Pace is pleased to present Nina Katchadourian: Natural Selection at its Hong Kong space, marking the artist's first exhibition with the gallery in Asia. The presentation will be complemented by an online exhibition of works from the artist's new 'Fake Plants' series.
In many projects spanning several decades, Nina Katchadourian has considered the contradictory implications of the word 'natural' and explored the relationships between human and non-human animals, sometimes intervening in ways she terms 'uninvited collaborations with nature.' For the 'Mended Spiderwebs' series (1998), Katchadourian mended broken spiderwebs with red sewing thread only to discover that the spider always rejected her repairs, threw out the patches, and repaired the web with its own thread. She 'fixed' a mushroom using a bicycle tire patch kit and subsequently photographed it to create Renovated Mushroom (1998). In Artificial Insemination (1998), an iconic scientific image—the moment when a sperm fertilizes an egg—is deliberately misunderstood and restaged: Katchadourian reimagines the scene using tadpoles fished out of a pond and a chicken's egg placed in water on a dinner plate.
Katchadourian's explorations of this kind are often the result of spontaneous play and experimentation on Pörtö, a small island group in the southern Finnish archipelago, where she grew up spending summers with her family. Some works reflect a humorous, curious approach to the world and her place within it. Others, including Too Late (2021), a photograph of an abandoned bird's nest in which seven eggs display the work's title in capital letters, convey a distinct sense of despair. Another such work, the video installation Fugitive (2007), shows an orangutan travelling endlessly along a set of hanging wires, trapped within the loop of the monitors that display the zoo environment in which the creature lives.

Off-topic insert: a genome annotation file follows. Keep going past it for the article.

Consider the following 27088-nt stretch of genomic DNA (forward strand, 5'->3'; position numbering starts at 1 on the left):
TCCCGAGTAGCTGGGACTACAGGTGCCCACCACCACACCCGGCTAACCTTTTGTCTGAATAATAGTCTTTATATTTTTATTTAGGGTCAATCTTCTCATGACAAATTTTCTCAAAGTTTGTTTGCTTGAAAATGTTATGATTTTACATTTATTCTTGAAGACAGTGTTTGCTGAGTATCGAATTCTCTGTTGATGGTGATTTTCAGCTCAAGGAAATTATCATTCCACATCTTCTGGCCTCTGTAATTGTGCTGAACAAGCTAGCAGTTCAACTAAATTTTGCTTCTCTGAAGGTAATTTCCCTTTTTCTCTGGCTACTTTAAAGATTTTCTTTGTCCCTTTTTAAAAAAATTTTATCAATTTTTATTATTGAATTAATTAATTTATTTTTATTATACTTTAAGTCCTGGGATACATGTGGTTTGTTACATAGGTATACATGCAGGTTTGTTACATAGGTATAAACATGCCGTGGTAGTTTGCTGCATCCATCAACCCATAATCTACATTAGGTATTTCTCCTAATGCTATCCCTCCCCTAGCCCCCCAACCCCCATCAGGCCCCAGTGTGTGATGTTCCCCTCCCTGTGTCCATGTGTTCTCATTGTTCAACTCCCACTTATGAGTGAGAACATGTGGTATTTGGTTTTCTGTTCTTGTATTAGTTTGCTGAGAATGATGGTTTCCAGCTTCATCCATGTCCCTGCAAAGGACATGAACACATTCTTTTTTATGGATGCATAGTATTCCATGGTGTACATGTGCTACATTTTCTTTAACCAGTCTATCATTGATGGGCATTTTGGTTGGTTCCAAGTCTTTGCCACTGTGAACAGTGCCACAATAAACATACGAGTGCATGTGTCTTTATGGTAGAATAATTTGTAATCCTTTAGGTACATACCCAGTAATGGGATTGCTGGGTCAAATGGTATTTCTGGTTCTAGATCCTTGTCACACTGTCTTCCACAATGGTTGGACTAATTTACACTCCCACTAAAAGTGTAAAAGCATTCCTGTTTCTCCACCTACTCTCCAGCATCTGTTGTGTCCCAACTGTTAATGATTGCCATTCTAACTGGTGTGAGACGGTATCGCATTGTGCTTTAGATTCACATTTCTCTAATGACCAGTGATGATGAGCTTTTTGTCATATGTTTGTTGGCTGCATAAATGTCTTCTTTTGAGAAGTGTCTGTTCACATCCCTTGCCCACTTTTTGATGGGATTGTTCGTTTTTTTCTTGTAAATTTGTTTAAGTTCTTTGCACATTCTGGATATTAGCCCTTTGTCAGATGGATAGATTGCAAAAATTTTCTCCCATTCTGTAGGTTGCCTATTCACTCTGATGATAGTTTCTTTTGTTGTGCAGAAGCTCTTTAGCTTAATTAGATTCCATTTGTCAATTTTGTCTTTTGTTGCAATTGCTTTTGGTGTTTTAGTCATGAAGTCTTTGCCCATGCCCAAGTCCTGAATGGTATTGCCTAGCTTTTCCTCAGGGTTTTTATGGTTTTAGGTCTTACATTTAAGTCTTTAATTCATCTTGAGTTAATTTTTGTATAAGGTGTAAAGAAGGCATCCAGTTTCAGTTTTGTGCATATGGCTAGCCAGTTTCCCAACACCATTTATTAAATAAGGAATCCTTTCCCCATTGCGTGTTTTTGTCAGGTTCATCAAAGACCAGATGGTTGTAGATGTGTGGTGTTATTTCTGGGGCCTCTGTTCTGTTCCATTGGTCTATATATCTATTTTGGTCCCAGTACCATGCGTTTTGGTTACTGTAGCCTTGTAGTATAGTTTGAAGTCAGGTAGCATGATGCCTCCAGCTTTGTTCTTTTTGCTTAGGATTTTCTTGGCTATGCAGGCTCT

At the onset of the pandemic, Katchadourian began making artificial plants at home using materials like discarded cardboard boxes, paper packaging from food products, disposable medical masks, cardboard toilet paper tubes, ping pong balls, sewing pins, toothpicks, and leftover craft supplies. In a new series, titled Fake Plants (2021), the artist's longstanding methodology of working with mundane materials close at hand intersects with her intense interest in 'the natural.' Katchadourian harvests the cast-off materials she finds around her home, in her studio, or at a construction site she frequently passes and transforms them into multifarious plant forms. Katchadourian's plants are based on her recollection and invention rather than accurate representations of existing species. Although these works take the form of peculiar flora and fauna belonging to unexplored or imagined landscapes, they ultimately bring viewers closer to the overlooked, familiar matter that constitutes their domestic lives.
Press release courtesy Pace Gallery.